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The Nicaraguan government has a “de facto concentration of power in a single party,” the Sandinistas. According to human rights observers, police generally protect or give preferential treatment to pro-government [Sandinista] demonstrations while disrupting or denying registration for opposition groups and “did not protect opposition protesters when pro-government supporters harassed or attacked them.” Herrera described violent attacks against the Liberal Party and testified that she was subjected to a pattern of threatening words and conduct that rose to the level of persecution. Herrera concluded she would be killed for her Liberal Party leadership role if she stayed. After she left, Sandinistas repeatedly visited her family’s home demanding to know where she had gone. Herrera arrived in the U.S. and sought political asylum. The government did not dispute that she was targeted on account of her political opinion, 8 U.S.C. 1101(a)(42), or by members of the ruling Sandinista Party. The IJ concluded that Herrera’s experiences did not “rise to the level of past persecution” because she “was never physically harmed,” “never arrested or imprisoned,” and “[n]ever threatened by a government official.” The BIA affirmed. The Third Circuit vacated, noting that Herrera’s home was burned down, a convoy in which she was traveling came under gunfire, and a political meeting she was organizing was robbed at gunpoint. View "Herrera-Reyes v. Attorney General United States" on Justia Law

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Guadalupe entered the U.S. in 1998. In 2003, he married Torres, a U.S. citizen; he was granted conditional permanent resident status. The couple divorced in 2006. Guadalupe applied for the removal of the conditional basis of his permanent resident status. Torres claimed that Guadalupe married her for immigration purposes. USCIS concluded that Guadalupe’s marriage had not been in good faith and terminated Guadalupe’s status. He was placed in removal proceedings. In 2007, DHS sent him a Notice to Appear (NTA) that omitted the date and time for the removal hearing. Four days later, the Immigration Court mailed Guadalupe a Notice of Hearing that contained the date and time. Guadalupe, with counsel, attended the hearing. The IJ denied Guadalupe relief from removal. The BIA affirmed. Guadalupe failed to depart. In 2018, the Supreme Court decided, in "Pereira," that where an NTA does not contain the date or time for the hearing, the noncitizen continues to accrue time toward the 10 years of continuous residence required to apply for cancellation of removal. Guadalupe moved to reopen his case, arguing that he had accrued the 10 years of continuous residency required to apply for cancellation of removal. The BIA denied the motion, reasoning that the Notice of Hearing cured the defective NTA. The Third Circuit vacated the removal order, holding that Pereira abrogated its precedent. DHS may no longer rely on a Notice of Hearing to cure a defective NTA. View "Guadalupe v. Attorney General United States" on Justia Law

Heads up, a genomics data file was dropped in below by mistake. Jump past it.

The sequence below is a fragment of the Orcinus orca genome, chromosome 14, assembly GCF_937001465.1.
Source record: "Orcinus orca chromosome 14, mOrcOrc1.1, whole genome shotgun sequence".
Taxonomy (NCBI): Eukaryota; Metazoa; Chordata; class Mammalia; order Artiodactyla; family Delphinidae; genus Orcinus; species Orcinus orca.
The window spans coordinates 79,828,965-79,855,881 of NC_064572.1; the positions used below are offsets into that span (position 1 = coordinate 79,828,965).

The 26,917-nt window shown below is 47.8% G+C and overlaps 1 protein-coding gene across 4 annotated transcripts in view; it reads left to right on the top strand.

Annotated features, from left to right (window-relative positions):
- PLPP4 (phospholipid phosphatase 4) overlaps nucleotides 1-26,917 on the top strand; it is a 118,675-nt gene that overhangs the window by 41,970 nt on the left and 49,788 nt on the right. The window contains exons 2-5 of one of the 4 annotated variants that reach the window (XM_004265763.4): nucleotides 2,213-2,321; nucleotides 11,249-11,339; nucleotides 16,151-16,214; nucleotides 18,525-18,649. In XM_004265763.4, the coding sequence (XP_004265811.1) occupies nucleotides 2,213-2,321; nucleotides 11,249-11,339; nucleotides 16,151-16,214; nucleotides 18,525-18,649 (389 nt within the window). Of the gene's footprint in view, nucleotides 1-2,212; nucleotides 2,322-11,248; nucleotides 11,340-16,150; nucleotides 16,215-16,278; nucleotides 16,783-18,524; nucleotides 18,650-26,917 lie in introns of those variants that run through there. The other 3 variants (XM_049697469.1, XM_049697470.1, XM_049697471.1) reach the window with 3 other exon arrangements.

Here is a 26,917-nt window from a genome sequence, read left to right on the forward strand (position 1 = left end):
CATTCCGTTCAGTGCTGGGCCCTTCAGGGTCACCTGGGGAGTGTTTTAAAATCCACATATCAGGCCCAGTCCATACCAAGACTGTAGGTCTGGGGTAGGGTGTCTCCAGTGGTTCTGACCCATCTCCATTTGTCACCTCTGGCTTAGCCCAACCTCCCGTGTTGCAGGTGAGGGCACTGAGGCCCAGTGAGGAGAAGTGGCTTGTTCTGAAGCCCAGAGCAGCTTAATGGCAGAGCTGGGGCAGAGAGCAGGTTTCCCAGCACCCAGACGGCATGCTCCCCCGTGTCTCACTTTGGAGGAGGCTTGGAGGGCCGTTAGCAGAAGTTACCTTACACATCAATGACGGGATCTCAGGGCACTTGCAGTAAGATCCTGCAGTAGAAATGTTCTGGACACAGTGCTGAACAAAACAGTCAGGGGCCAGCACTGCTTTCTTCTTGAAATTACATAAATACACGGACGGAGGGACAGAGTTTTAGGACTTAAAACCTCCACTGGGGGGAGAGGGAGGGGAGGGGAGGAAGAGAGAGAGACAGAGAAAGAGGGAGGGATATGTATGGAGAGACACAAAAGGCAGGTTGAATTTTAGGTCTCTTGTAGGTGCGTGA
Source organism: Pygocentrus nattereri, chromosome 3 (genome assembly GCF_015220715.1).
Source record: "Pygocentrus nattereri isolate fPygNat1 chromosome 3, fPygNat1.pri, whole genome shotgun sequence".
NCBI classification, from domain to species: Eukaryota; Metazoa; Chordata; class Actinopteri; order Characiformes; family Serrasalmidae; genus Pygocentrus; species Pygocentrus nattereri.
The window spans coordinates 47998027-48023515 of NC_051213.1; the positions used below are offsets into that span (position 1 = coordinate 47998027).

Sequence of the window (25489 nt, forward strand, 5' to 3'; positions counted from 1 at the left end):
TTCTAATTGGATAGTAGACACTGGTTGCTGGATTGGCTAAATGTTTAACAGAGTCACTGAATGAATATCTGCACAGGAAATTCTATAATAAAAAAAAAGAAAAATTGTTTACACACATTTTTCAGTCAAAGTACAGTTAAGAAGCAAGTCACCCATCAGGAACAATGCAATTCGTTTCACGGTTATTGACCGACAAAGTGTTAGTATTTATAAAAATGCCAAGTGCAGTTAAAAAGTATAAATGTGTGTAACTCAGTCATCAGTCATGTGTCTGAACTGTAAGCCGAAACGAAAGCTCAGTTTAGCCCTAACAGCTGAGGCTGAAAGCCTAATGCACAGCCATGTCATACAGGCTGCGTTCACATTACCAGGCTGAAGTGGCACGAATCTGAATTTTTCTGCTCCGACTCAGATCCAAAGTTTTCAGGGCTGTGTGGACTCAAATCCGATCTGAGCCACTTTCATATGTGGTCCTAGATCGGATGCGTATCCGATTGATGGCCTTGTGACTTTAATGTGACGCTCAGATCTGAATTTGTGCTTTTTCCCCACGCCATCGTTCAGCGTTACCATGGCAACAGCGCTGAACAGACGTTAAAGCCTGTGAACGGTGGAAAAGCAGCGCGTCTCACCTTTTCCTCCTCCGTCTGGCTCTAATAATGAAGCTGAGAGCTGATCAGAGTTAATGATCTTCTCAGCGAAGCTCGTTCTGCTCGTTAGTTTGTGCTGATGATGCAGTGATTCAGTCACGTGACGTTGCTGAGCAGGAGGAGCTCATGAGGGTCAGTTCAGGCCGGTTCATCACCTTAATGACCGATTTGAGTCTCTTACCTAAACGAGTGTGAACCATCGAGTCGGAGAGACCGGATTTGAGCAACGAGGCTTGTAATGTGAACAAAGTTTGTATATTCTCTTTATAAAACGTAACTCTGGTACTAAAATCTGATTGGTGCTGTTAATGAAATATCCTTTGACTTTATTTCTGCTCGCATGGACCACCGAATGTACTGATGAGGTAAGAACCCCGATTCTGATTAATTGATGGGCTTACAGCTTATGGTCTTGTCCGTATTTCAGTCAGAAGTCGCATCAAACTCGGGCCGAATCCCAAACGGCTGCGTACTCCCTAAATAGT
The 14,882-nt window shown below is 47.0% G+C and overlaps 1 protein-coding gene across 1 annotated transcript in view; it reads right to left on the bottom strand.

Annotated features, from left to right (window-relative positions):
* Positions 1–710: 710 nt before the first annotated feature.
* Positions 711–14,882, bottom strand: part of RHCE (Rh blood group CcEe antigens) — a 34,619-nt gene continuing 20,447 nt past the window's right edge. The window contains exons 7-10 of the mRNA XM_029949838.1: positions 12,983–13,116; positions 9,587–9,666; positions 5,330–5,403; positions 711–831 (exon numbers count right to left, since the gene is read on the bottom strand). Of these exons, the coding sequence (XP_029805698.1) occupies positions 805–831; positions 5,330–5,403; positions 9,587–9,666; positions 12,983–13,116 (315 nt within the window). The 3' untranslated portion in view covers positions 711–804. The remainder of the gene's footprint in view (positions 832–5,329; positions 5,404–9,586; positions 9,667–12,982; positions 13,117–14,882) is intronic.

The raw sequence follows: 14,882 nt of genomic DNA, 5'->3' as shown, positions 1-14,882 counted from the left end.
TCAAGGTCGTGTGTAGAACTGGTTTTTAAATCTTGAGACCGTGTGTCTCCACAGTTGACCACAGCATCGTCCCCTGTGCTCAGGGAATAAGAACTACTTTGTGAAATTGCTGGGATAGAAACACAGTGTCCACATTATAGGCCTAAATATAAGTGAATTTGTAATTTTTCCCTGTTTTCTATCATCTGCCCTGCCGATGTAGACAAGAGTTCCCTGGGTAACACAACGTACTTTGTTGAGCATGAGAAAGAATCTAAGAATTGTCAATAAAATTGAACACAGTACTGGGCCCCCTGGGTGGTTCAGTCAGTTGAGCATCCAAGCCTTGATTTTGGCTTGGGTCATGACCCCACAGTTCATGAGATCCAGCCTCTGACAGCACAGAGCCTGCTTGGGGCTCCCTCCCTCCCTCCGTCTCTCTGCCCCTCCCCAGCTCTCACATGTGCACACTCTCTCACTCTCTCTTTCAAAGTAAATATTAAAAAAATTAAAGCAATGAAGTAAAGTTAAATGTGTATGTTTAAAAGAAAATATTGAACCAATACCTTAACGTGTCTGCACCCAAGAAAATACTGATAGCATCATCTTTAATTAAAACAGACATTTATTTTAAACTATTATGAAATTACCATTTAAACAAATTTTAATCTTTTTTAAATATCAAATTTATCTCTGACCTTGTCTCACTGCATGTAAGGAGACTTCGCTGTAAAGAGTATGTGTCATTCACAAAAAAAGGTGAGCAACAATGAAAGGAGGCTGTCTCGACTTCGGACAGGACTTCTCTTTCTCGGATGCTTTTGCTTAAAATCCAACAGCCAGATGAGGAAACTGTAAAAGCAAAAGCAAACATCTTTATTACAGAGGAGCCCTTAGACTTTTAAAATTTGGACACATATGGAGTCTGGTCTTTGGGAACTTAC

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E.O.H.C. and his daughter fled Mixco, Guatemala, a city plagued by violence, crossed into the U.S. and presented themselves to Border Patrol officers. The government began removal proceedings, scheduling a hearing in San Diego. Under a new DHS policy, the Migrant Protection Protocols, the government returned the two to Mexico to await their hearing. They were left to fend for themselves in Tijuana. E.O.H.C. told the IJ that he did not fear going back to Guatemala. He later alleged that a Border Protection officer advised him to say this. He was not then represented by counsel. The IJ ordered removal. E.O.H.C. waived the right to appeal, allegedly because he feared being returned to Mexico. They were transferred to a Pennsylvania detention facility, where they argued that E.O.H.C.’s appeal waiver was invalid. The BIA granted an emergency stay of removal. The government flew them to San Diego for return to Mexico. They filed an emergency mandamus petition. The government returned them to Pennsylvania. They challenged the validity and applicability of the Protocols and argued that returning them to Mexico would interfere with their relationship with their lawyer and would violate several treaties. The district court dismissed for lack of subject-matter jurisdiction. The Third Circuit reversed in part. When a detained alien seeks relief that a court of appeals cannot meaningfully provide on a petition for review of a final order of removal, 8 U.S.C.1252(b)(9) and 1252(a)(4) do not bar consideration by a district court. One claim, involving the right to counsel, arises from the proceedings to remove them to Guatemala and can await a petition for review. The other claims challenge the plan to return the petitioners to Mexico in the meantime. For these claims, review is now or never. View "E.O.H.C. v. Secretary United States Department of Homeland Security" on Justia Law